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Intel bares enhanced massive parallel processor

24 Jun 2014  | R. Colin Johnson

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At the International Supercomputer Conference in Germany, Intel disclosed the details of Xeon Phi, its massively parallel processor, as well as a new interconnection fabric based on the company's silicon photonics advances, and an educational programme designed to allow new programmers to learn how to code for parallel processors.

"In just 16 years, we've seen the fastest supercomputer in the world at 3TFLOPS migrate down to a single socket," Charles Wuischpard, VP and general manager of Intel Workstations and High Performance Computing Data Centre Group told EE Times in a conference call.

Intel has been talking about a new version of its massively parallel Xeon Phi processor—currently with 60 cores per chip—but at ISC-14 unveiled many more, but not all, of the details about the new chips, which will be available in the second half of 2015. Its current-generation Xeon Phi is a 1TFLOP chip cast in 22nm CMOS and sold on a PCIe board in several versions. The Green500 list pronounced it the most power-efficient parallel processor in the world. The Top500 supercomputer list just announced the Xeon Phi powered Tianhe-2 (Milky Way 2) supercomputer at the National Supercomputing Centre in Guangzhou, China, as the fastest in the world for the third time running.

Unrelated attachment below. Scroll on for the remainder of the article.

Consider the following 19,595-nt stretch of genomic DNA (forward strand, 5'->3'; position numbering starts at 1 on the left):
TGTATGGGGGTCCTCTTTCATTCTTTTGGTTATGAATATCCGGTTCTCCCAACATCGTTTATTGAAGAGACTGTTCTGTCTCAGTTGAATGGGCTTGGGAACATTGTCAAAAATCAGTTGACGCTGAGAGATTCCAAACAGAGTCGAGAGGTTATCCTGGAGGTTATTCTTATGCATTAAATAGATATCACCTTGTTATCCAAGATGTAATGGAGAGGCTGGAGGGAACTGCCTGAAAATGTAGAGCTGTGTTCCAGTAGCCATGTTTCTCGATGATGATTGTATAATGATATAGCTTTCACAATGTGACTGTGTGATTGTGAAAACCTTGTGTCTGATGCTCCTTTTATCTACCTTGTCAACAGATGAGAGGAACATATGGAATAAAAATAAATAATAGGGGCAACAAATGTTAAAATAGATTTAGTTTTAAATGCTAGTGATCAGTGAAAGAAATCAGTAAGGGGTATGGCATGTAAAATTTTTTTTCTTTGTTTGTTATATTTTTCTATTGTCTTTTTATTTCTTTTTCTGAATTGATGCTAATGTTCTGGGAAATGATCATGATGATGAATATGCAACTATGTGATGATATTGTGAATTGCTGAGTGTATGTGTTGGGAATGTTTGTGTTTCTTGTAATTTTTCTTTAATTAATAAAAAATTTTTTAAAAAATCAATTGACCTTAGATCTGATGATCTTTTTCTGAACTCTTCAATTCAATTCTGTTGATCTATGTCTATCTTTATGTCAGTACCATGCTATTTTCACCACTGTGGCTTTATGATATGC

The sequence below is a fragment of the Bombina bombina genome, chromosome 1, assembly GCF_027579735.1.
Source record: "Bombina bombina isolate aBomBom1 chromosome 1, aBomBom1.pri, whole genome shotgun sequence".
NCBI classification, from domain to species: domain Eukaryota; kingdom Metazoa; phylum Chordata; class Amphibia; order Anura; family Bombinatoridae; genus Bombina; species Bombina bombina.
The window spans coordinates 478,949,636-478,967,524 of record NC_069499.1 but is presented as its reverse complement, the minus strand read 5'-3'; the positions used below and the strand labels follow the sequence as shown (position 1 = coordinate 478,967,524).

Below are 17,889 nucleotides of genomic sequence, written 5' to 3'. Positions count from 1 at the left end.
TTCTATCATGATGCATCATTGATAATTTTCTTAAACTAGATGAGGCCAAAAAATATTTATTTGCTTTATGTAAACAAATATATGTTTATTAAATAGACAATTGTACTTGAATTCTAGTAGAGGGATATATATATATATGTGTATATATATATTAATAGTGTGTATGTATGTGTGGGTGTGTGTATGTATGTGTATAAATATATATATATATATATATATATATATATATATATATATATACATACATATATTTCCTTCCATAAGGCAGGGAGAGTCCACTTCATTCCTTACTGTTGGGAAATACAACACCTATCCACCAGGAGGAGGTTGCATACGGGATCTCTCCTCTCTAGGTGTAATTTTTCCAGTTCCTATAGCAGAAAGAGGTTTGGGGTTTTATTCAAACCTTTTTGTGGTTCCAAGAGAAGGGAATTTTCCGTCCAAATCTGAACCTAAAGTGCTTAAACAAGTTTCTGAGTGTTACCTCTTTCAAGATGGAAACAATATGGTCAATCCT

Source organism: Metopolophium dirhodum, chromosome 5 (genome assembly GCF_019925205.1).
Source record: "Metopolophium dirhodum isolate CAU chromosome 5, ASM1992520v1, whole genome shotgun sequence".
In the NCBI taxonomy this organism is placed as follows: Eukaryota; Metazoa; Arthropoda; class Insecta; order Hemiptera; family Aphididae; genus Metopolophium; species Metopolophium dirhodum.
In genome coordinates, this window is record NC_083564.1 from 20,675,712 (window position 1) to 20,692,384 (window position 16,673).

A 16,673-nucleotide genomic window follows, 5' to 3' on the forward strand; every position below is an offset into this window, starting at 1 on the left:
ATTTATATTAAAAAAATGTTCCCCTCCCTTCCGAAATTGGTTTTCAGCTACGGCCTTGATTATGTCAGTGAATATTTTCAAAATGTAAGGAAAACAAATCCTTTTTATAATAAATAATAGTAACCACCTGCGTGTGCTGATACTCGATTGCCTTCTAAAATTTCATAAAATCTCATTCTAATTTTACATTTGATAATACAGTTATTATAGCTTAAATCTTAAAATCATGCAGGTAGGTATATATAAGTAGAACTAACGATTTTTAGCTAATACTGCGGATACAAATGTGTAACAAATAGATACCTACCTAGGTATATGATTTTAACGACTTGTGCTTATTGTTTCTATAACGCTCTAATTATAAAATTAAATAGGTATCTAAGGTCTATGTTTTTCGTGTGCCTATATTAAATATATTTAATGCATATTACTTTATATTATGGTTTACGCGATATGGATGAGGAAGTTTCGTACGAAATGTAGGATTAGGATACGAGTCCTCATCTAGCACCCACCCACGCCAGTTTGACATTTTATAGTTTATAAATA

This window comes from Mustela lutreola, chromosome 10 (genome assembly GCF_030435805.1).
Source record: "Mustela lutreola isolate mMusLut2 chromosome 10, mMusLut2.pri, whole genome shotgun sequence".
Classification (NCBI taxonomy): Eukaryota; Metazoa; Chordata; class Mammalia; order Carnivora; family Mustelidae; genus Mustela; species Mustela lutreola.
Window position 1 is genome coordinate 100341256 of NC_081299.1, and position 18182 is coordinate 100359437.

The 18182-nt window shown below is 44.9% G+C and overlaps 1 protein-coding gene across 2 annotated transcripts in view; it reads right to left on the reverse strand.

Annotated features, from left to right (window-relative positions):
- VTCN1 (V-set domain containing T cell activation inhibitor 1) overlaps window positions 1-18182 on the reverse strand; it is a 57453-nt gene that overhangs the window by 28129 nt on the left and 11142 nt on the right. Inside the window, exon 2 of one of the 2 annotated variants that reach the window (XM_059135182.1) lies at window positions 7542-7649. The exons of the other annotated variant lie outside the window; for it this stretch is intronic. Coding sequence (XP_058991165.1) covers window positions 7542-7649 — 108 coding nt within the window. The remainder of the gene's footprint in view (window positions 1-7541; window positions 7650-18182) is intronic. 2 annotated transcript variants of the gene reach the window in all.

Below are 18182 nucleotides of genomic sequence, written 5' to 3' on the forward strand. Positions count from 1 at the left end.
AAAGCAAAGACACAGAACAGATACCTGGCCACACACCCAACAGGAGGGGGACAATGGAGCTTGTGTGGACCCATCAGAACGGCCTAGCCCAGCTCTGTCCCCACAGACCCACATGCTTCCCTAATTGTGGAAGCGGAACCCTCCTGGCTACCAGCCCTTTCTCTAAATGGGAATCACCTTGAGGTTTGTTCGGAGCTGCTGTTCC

"We have a new Xeon Phi processor coming in the future called Knights Landing," said Wuischpard. "The first thing to note is that it will be 3TFLOPS in a single package, which will be available in the second half of 2015, with at least as many processors, but based on the Silvermount architecture and connected by a low-latency mesh."

HPC growth rate

Figure 1: Intel predicts that high-performance computers will grow at a rate of 20 per cent per year as prices drop, inducing more segments to purchase them. (Source: Intel)

The previous MIC processor—called Knights Corner—was based on a special microarchitecture created just for it, but the new-generation Knights Landing Xeon Phi will be based on Silvermont modified for Intel's 14nm process. The Silvermont architecture has also been heavily modified to add key features, such as an AVX512 vector processor and four threads per core, versus the current Silvermont, which has no AVX512 support and just one thread per core.


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